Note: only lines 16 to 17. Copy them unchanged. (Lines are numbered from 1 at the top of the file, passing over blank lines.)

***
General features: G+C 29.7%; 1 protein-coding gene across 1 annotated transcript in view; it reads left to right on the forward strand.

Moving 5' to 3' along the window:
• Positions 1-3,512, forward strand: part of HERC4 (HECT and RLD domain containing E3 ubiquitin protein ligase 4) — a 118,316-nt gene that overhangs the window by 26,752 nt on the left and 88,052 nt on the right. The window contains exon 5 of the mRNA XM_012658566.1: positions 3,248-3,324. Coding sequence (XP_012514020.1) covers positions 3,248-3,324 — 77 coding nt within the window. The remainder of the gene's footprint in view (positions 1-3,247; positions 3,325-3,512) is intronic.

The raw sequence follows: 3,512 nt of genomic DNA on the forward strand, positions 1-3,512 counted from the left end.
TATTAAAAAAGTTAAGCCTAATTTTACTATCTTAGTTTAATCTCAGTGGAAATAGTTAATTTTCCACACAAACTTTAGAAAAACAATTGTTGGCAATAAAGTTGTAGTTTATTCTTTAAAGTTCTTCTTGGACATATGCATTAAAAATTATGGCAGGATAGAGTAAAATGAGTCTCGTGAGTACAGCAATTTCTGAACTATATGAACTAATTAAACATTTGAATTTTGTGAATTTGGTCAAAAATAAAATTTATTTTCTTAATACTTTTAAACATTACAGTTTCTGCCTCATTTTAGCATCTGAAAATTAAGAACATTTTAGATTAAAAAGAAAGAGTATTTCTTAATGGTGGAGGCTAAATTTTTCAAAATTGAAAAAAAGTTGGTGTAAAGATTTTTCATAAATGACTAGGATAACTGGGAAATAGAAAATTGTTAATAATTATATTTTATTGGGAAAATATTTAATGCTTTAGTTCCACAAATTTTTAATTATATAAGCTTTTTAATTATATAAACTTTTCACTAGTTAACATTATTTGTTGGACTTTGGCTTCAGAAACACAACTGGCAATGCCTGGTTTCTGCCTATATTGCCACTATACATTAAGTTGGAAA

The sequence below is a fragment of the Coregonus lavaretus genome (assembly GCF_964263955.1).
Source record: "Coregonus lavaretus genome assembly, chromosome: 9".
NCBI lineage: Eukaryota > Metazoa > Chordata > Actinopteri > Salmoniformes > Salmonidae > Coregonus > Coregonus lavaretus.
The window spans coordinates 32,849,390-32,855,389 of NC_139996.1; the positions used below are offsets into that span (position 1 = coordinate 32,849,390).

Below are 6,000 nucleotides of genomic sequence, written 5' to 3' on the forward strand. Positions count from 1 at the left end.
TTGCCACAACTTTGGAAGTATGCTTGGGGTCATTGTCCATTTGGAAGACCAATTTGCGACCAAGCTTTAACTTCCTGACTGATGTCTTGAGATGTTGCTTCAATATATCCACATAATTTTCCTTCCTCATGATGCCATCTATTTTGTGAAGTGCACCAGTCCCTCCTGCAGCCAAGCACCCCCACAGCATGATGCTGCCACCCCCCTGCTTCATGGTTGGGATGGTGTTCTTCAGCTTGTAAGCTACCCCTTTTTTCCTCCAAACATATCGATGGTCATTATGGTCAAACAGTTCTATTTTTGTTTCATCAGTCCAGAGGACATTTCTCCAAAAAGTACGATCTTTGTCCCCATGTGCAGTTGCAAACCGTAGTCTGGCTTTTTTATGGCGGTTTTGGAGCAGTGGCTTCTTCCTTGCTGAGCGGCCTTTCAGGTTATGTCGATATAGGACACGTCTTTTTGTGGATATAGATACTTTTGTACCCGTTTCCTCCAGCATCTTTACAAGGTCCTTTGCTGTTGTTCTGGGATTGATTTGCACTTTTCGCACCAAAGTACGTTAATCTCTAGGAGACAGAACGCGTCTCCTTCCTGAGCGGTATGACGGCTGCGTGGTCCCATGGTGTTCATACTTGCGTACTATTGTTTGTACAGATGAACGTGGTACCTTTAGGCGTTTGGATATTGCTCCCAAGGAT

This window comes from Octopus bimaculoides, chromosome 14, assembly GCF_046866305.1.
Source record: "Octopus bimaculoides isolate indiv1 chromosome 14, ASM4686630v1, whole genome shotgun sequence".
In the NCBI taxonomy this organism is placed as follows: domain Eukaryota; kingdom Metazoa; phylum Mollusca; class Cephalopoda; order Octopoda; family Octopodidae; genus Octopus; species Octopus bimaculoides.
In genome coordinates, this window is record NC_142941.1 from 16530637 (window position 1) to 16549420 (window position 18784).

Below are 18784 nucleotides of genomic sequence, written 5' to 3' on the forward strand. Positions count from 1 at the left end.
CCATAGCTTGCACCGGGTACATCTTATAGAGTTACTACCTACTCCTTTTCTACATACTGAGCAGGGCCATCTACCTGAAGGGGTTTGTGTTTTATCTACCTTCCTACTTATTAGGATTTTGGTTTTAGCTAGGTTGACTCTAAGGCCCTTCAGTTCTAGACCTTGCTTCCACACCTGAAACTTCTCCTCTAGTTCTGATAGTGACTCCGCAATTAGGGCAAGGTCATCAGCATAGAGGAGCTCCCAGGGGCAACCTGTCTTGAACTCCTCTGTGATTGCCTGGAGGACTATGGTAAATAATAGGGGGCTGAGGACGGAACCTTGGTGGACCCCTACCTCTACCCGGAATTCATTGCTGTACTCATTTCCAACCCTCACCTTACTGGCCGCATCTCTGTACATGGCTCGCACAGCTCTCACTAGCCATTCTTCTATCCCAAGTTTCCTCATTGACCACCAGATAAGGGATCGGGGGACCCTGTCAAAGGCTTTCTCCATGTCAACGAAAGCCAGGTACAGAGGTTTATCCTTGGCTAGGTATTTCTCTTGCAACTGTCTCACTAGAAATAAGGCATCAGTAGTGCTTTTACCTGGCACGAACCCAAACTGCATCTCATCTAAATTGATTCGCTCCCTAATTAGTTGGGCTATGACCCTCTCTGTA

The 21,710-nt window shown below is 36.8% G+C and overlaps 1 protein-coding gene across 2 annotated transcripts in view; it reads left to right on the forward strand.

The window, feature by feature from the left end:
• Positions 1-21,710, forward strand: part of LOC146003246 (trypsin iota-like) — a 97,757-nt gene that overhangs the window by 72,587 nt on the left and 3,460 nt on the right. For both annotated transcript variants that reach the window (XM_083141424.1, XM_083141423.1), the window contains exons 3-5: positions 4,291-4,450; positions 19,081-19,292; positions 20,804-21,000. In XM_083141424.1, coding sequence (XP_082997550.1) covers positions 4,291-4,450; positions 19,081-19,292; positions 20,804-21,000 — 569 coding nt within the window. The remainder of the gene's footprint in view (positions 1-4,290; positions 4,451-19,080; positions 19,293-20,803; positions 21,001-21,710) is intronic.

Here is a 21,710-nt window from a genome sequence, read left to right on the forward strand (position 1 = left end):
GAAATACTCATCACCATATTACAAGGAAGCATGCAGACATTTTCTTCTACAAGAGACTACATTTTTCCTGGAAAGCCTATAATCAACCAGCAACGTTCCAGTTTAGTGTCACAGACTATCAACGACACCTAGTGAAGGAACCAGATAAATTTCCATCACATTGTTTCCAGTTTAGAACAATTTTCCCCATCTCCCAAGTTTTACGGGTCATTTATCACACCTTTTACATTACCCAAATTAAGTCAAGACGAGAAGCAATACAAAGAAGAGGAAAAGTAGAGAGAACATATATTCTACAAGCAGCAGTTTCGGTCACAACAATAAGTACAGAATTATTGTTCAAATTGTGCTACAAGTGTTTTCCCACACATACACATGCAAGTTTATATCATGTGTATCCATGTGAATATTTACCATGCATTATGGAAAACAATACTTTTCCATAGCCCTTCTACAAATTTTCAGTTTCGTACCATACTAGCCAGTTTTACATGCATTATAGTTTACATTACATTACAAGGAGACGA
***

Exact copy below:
Below are 18784 nucleotides of genomic sequence, written 5' to 3' on the forward strand. Positions count from 1 at the left end.
CCATAGCTTGCACCGGGTACATCTTATAGAGTTACTACCTACTCCTTTTCTACATACTGAGCAGGGCCATCTACCTGAAGGGGTTTGTGTTTTATCTACCTTCCTACTTATTAGGATTTTGGTTTTAGCTAGGTTGACTCTAAGGCCCTTCAGTTCTAGACCTTGCTTCCACACCTGAAACTTCTCCTCTAGTTCTGATAGTGACTCCGCAATTAGGGCAAGGTCATCAGCATAGAGGAGCTCCCAGGGGCAACCTGTCTTGAACTCCTCTGTGATTGCCTGGAGGACTATGGTAAATAATAGGGGGCTGAGGACGGAACCTTGGTGGACCCCTACCTCTACCCGGAATTCATTGCTGTACTCATTTCCAACCCTCACCTTACTGGCCGCATCTCTGTACATGGCTCGCACAGCTCTCACTAGCCATTCTTCTATCCCAAGTTTCCTCATTGACCACCAGATAAGGGATCGGGGGACCCTGTCAAAGGCTTTCTCCATGTCAACGAAAGCCAGGTACAGAGGTTTATCCTTGGCTAGGTATTTCTCTTGCAACTGTCTCACTAGAAATAAGGCATCAGTAGTGCTTTTACCTGGCACGAACCCAAACTGCATCTCATCTAAATTGATTCGCTCCCTAATTAGTTGGGCTATGACCCTCTCTGTA